Sunday, November 2, 2014

Run the Jewels 2 proves that sequels don't have to be disappointing

"The jewel runners, top tag team for two summers," Killer Mike says about Run The Jewels, the duo he formed with Def Jux founder El-P, on the opening track of their latest album.  He's not lying either.  The two first began collaborating in 2012, when El-P produced all of Killer Mike's R.A.P. Music and Mike delivered a blistering guest verse on El's Cancer 4 Cure.  Those were two of the best rap albums released that year, but apparently that wasn't enough for them.  They liked working with each other so much that they decided to start a group, releasing a short, but astounding album the next year (which landed at the number three on my best of 2013 list).  If they had just decided to make that one-off record and part ways, it would've been enough, yet here they are again with a fast and unlikely return a year later.

What makes them great as a pairing is that they're such different rappers.  El-P's got that idiosyncratic flow that he's evolved over the last 15 years into something serpentine and formidable.  It goes in, out, through, and above the beat, and he can shift gears to double time mid-verse with ease.  His lyrics are so dense, you need a fine-tooth comb to sort through them.  And he chooses his words with such precision that they come out of his mouth mellifluously.  Killer Mike, on the other hand, doesn't ride the beat so much as he stomps all over it.  His lyrics don't pack as many internal rhymes or as much assonance as El-P's, but he makes up for it through the sheer force with which he delivers them.  When he says "bunches and bunches, punches are thrown until you're frontless," you believe that he'll really do it.

What makes the two of them an even better pairing is that they're able to meld together so well, despite those differences.  In fact, some of the most thrilling moments of Run the Jewels 2 occur when the two of them are trading off little mini-verses back and forth ("All Due Respect," "Oh My Darling Don't Cry," "Close Your Eyes (And Count to Fuck)"), picking up on the other's last line and taking it in their own direction.  Their relationship is mutualistic -- they feed off of one another, elevating themselves in the process.  On "Blockbuster Night, Part 1" El-P does a highly alliterative verse, so Killer Mike follows suit.  Then on "Early," Killer Mike drops an introspective 16 about police corruption and El-P picks up the baton and delivers something just as thoughtful.

Their level of chemistry could easily make their music feel insular, but the guests on the album fit in quite nicely, even when they don't seem like they would.  It's unlikely that anybody read the Run the Jewels 2 tracklist a few months ago and reacted with anything other than a groan when they saw "feat. Zack de la Rocha."  But not only is "Close Your Eyes (And Count to Fuck)" the best song on the record, de la Rocha's verse is excellent.  After three minutes of Mike and El breathing fire over a sludgy beat, he comes up and delivers some of the most entertaining bars on the entire album, gleefully sputtering lines like "I'm miles ahead of you, you can sip my bitches brew" or "Philip AK Dickin' you."  "Love Again (Akinyele Back)" seems like it's just going to be the album's obligatory "let's talk about sex" song, but then Gangsta Boo -- that's right, Gangsta Boo! -- hops on the track and delivers an eye-popping, delightfully vulgar verse that brings some much-needed perspective.  Even the less front-and-center guest appearances work.  Boots shows up for the chorus of "Early" and gives it vocals that fit the mournful, introspective tone of Killer Mike and El-P's verses.  Elsewhere, Travis Barker appears on the wild, pummeling "All Due Respect," drumming like an eight-armed madman.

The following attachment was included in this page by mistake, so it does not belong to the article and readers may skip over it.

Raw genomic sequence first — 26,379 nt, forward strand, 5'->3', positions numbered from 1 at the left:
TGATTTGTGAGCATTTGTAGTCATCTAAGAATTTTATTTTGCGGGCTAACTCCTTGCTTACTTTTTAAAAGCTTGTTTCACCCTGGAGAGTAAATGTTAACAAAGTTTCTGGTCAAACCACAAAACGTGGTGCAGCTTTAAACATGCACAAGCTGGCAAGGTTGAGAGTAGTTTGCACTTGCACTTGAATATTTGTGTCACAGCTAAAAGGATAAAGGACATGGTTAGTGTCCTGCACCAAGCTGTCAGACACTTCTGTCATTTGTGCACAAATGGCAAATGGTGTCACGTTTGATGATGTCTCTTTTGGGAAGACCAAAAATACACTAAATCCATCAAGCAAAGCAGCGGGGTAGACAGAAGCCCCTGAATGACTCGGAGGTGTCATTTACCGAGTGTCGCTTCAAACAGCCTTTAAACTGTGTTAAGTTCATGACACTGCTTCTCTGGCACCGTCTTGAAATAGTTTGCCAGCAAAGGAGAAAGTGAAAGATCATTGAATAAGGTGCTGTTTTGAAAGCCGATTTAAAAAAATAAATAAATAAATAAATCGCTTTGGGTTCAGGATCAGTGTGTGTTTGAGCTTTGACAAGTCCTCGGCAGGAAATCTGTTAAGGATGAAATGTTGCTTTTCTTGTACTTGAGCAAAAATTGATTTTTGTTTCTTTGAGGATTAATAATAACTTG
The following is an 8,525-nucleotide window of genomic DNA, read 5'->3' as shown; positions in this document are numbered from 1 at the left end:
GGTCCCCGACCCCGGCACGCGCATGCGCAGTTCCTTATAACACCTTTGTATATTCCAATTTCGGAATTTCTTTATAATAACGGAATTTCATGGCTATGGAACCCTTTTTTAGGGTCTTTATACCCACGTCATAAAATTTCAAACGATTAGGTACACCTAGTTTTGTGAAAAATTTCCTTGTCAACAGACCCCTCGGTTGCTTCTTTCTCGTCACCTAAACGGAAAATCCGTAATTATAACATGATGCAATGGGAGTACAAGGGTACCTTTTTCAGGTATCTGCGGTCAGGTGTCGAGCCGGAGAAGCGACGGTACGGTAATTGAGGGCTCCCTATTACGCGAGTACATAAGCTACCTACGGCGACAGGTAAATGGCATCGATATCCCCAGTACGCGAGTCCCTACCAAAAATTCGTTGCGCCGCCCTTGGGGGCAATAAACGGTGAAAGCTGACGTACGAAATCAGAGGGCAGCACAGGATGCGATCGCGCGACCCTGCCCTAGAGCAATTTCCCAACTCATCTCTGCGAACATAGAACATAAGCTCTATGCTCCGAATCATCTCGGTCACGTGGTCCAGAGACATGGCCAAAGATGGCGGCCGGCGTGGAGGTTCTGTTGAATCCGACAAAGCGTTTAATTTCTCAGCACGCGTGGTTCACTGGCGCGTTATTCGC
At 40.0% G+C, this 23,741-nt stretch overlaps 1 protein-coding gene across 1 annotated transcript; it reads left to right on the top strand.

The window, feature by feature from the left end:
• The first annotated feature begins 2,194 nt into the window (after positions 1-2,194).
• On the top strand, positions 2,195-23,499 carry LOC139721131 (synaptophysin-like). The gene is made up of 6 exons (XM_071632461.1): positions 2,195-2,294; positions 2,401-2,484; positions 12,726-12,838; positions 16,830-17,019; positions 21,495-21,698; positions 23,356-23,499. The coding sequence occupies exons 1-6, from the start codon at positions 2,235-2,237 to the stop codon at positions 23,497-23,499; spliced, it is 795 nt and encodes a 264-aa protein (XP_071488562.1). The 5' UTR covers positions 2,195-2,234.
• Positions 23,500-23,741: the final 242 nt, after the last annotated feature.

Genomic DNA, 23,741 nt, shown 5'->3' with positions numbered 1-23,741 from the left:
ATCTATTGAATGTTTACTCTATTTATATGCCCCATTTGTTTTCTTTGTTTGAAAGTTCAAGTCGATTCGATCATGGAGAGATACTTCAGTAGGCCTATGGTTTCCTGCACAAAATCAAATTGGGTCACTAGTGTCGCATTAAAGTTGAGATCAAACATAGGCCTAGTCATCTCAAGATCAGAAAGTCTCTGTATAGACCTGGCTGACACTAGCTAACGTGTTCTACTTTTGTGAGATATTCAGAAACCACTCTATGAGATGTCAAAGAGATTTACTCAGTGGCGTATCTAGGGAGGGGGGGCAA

But not only does this feature some of the best rapping you're going to hear all year, it's also got the best production of 2014.  The first Run the Jewels album opted for a retro style, full of boom-bap beats that were pretty fun and lively.  That production bumped in its own right, but for the sequel, El-P gets a little bit darker, less minimalistic.  It's much closer to the twitchy, paranoid sound of his solo work.  In El's hands, the beats aren't just a structured loop to be rapped over, they're sonic petri dishes, teeming with all kinds of sounds and instruments.  They're a force to be tamed, lumbering about like a behemoth, rising and falling and shifting.  "Oh My Darling Don't Cry" might be the greatest example of that.  It's a dizzying, furious series of movements -- at one point it sounds like a paranoid baby babbling, at another it's like a dial-up machine that's possessed by a demon.  Scraggly guitars; saxophone squeals; low, buzzy synths -- everything under sun can be heard on this record.

If you still prefer the first album, nobody's going to fault you for having that opinion.  Run the Jewels 2 is so cerebral that it will probably end up being less relistenable than its predecessor.  There's also nothing as exhilarating as El-P's verse on "Sea Legs" and there's no tough talk as fearsome as, "Me and Mike will go twin hype and do a dance on your windpipe / Put those jazz hands back in your pants or get them shits sliced" here, though it comes close in both respects.  But this album is more dense, more versatile, and just more impressive.  Run the Jewels is a gift that keeps on giving; let's hope they'll be the top tag team for many summers to come.

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